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Presented

By:

Enrique Suarez

 

Why Public Banks Outperform Private Banks: Unfair Competition or a Better Mousetrap?

Public banks in North Dakota, Germany and Switzerland have been shown to outperform their private counterparts. International private competitors have responded by pushing for regulations limiting the advantages of the public banking model, but public banking advocates are pushing back.

In November 2014, the Wall Street Journal reported that the Bank of North Dakota (BND), the nation’s only state-owned bank, “is more profitable than Goldman Sachs Group Inc., has a better credit rating than J.P. Morgan Chase & Co. and hasn’t seen profit growth drop since 2003.” The article credited the shale oil boom; but as discussed earlier, North Dakota was already reporting record profits in the spring of 2009, when every other state was in the red and the oil boom had not yet hit. The later increase in state deposits cannot explain the bank’s stellar record either.

Then what does explain it? The BND turns a tidy profit year after year because it has substantially lower costs and risks then private commercial banks. It has no exorbitantly-paid executives; pays no bonuses, fees, or commissions; has no private shareholders; and has low borrowing costs. It does not need to advertise for depositors (it has a captive deposit base in the state itself) or for borrowers (it is a wholesome wholesale bank that partners with local banks that have located borrowers). The BND also has no losses from derivative trades gone wrong. It engages in old-fashioned conservative banking and does not speculate in derivatives.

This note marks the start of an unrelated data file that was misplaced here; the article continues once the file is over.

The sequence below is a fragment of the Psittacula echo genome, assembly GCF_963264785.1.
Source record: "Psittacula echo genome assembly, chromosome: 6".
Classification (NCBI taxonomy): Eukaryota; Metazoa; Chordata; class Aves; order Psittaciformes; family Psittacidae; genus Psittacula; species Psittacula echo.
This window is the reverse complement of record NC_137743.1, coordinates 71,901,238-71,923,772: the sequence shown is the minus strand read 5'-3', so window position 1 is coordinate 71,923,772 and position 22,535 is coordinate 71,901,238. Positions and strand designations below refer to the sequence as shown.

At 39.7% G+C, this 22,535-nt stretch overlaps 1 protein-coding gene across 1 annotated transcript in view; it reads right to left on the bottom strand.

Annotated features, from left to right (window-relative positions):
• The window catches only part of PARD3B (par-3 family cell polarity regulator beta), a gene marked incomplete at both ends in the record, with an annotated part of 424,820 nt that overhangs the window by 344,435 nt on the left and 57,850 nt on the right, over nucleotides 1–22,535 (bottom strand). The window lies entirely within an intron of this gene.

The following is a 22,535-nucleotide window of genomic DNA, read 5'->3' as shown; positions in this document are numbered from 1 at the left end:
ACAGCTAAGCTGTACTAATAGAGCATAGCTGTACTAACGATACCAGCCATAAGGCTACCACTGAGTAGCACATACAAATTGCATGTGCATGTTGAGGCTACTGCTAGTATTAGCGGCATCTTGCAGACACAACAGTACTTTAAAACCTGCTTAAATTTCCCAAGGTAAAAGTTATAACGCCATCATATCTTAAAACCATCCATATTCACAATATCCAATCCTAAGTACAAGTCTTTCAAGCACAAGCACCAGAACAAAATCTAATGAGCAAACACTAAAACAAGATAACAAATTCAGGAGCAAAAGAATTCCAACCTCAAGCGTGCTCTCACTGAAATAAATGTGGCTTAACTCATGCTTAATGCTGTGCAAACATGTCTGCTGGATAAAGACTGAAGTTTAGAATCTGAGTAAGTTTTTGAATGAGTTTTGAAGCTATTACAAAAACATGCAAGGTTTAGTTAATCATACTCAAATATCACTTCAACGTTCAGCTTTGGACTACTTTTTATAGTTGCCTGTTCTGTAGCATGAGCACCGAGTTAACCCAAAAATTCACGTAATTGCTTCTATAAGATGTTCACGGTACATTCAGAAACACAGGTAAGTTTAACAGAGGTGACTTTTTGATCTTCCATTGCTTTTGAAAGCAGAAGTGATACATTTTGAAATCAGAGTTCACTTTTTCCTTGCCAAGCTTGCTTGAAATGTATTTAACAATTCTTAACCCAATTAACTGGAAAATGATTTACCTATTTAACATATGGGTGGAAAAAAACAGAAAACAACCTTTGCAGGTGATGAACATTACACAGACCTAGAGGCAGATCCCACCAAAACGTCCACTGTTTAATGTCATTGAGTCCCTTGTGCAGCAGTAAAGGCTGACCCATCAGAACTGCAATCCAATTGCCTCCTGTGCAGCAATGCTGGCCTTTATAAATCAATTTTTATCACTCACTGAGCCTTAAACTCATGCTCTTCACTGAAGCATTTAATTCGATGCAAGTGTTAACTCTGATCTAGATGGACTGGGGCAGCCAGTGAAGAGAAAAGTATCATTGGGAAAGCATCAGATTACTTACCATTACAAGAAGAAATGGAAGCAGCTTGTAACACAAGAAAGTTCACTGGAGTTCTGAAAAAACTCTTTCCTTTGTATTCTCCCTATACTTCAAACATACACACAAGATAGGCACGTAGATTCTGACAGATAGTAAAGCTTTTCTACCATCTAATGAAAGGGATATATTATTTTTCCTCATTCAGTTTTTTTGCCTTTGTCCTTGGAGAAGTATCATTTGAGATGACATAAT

Lest there be any doubt about the greater profitability of the public banking model, however, this conclusion was confirmed in January 2015 in a report by the Savings Banks Foundation for International Cooperation (SBFIC) (the Sparkassenstiftung für internationale Kooperation), a non-profit organization founded by the the Sparkassen Finance Group (Sparkassen-Finanzgruppe) in Germany. The SBFIC was formed in 1992 to make the experience of the German Sparkassen – municipally-owned savings banks – accessible in other countries.

The Sparkassen were instituted in the late 18th century as nonprofit organizations to aid the poor. The intent was to help people with low incomes save small sums of money, and to support business start-ups. Today, about half the total assets of the German banking system are in the public sector. (Another substantial chunk is in cooperative savings banks.) Local public banks are key tools of German industrial policy, specializing in loans to the Mittelstand, the small-to-medium size businesses that are at the core of that country’s export engine. The savings banks operate a network of over 15,600 branches and offices and employ over 250,000 people, and they have a strong record of investing wisely in local businesses.